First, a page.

Greek Orthodox Church of Saint Gabriel

St. Gabriel Church - Mary's Well Church

Useful Information

Greek Orthodox Church of Saint Gabriel, Nazareth, Israel. Public Domain.
Location: Nazareth.
(32.707083, 35.301583)
Open: All year Mon-Sat 7-17.
Fee: free, donations welcome.
Classification: Subterraneacave churches
Light: LightIncandescent Electric Light System
Guided tours: self guided
Photography: allowed
Accessibility: no
Address: Greek Orthodox church, Nazareth, Tel: +972-46-576437.
As far as we know this information was accurate when it was published (see years in brackets), but may have changed since then.
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4th century first Byzantine church built.
12th century replaced by Crusader-Era church shortly after the the Crusaders’ occupation.
1263 destroyed during the Mamluk Era times by the Mamluk Sultan Baibers.
1628-1634 spring in possession of the Franciscans, who built an arched room above it.
1749 the Greek-Orthodox received a charter from Daher El-Omar, allowing them to rebuild the church.
1750 rebuilt and called the The Church of Annunciation.
1767 altar decorated by a wooden partition (iconostasis) given as a gift to the church by a rich Greek merchant.
1977-1978 church redecorated by Romanian artists.


Greek Orthodox Church of Saint Gabriel, Nazareth, Israel. Public Domain.
Greek Orthodox Church of Saint Gabriel, Nazareth, Israel. Public Domain.

The Greek Orthodox Church of Saint Gabriel is also known as Greek Orthodox Church of the Annunciation. The church is located over an underground well. According to Eastern Orthodox belief this is where the Virgin Mary was drawing water at the time of the Annunciation. Water from the spring still runs inside the apse of the church and it feeds the adjacent site of Mary's Well, located 140 m to the south.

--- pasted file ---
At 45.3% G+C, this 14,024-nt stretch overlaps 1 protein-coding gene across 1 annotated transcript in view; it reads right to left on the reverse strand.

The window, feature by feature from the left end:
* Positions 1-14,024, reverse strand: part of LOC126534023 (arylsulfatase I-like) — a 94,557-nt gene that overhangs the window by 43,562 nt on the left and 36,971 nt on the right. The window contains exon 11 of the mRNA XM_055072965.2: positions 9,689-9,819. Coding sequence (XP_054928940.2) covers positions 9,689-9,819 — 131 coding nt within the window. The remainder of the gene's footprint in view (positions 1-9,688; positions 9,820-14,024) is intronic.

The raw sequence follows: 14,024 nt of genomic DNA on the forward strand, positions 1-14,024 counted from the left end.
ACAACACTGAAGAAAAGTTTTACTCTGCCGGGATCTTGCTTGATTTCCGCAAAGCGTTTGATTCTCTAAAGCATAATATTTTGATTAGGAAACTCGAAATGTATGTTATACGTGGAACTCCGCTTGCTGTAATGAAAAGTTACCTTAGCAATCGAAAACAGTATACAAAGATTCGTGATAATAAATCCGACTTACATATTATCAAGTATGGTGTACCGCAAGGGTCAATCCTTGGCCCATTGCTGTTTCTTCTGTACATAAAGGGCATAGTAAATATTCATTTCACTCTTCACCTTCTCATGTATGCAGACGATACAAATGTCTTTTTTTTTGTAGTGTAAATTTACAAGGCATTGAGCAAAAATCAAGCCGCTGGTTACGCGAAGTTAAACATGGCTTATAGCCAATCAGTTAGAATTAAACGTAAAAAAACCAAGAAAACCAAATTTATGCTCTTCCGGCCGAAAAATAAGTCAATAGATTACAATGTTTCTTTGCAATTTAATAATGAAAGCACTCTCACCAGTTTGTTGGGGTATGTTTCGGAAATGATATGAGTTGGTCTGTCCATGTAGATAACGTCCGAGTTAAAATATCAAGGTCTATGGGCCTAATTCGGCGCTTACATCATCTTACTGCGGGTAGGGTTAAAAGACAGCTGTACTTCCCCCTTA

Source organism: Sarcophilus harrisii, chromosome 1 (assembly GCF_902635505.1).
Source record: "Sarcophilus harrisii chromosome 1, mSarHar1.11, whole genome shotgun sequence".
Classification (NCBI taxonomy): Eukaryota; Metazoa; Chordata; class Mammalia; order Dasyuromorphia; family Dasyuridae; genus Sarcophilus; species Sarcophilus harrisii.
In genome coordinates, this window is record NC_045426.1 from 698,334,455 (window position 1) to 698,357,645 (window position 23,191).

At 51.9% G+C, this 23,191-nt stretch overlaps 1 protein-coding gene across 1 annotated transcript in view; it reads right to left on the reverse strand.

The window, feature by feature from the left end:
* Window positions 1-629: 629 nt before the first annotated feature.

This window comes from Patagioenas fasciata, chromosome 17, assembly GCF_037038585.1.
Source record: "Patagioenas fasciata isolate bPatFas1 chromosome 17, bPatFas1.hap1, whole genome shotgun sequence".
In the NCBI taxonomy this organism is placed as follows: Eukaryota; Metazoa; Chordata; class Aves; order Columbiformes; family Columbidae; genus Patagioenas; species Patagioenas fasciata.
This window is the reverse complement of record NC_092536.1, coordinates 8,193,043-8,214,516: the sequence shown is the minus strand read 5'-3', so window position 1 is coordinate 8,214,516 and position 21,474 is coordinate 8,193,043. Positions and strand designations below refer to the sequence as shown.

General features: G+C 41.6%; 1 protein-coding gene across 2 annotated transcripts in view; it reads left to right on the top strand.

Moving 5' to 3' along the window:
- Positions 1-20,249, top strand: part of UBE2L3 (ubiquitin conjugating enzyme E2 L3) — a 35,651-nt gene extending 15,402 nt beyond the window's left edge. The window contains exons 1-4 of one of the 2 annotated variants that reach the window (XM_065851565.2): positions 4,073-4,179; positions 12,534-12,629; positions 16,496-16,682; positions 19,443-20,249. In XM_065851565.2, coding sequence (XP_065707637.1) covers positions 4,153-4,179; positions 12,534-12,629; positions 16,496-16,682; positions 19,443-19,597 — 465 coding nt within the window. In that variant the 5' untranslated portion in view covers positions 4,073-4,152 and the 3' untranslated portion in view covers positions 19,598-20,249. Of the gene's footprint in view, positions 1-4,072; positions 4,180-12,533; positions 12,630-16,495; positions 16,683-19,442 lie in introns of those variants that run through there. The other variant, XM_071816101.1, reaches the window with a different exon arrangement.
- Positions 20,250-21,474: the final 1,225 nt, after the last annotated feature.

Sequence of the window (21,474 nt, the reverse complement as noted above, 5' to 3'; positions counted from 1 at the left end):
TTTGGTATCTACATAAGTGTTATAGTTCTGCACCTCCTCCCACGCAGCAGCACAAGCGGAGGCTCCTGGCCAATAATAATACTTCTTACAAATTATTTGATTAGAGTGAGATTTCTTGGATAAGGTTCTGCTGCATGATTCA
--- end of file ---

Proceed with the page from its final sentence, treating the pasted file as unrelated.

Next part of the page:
She took the jar and went out to fetch water. Then a voice spoke to her: "Greetings, you who have received grace. The Lord is with you, you blessed among women." She looked right and left to see where the voice came from and began to tremble. Then she went back into the house, put the jar aside, sat down, took the purple and began to spin.
Protoevangelium of James, a 2nd-century apocryphal text.

There are actually 18 churches of the Annunciation in Nazareth. That's not really hard to understand, the Bible does not mention the exact places and speculations are futile. So depending on your favorite theory or depending on the drug infused prophet you like lost, the place may differ. It seems one time or another any possible place got its church. The Catholic Basilica of the Annunciation is located on top of the cave which was supposedly Mary's home. The Greek Orthodox Church of the Annunciation is located on top of the spring, where Mary first heard the angel Gabriel's voice.

The same story was told about the well 140 m to the south which was fed by the underground spring, it is named Mary's Well because of this story. But the well 2000 years ago was a small building on top of a cistern which was connected to the spring, and it was located where the church is located today. The dry cistern is part of the underground structure of today. It seems the well known Mary's Well was constructed as a source for drinking water, after the original well was replaced by a church in Byzantine times, and a second one was built nearby for the animals. This was soon forgotten and people thought this was the location. This well was actually in use until 1966, when the town built a modern water system, and the well was abandoned and started to decay. The current well is is a non-functional reconstruction inaugurated in 2000.

However, quite strange with this story is why Mary would walk 500 m from her home and back and use this well. Her house, at least what today is thought to be her house, also had a well connected to the same spring. The spring was the only water supply of the village, but the water was redirected into channels to various parts of the town since the 2nd century BC. And obviously there were also rain water cisterns, which collected the winter rains. Its probably a good idea not to ask such questions if you want to avoid religious discussions.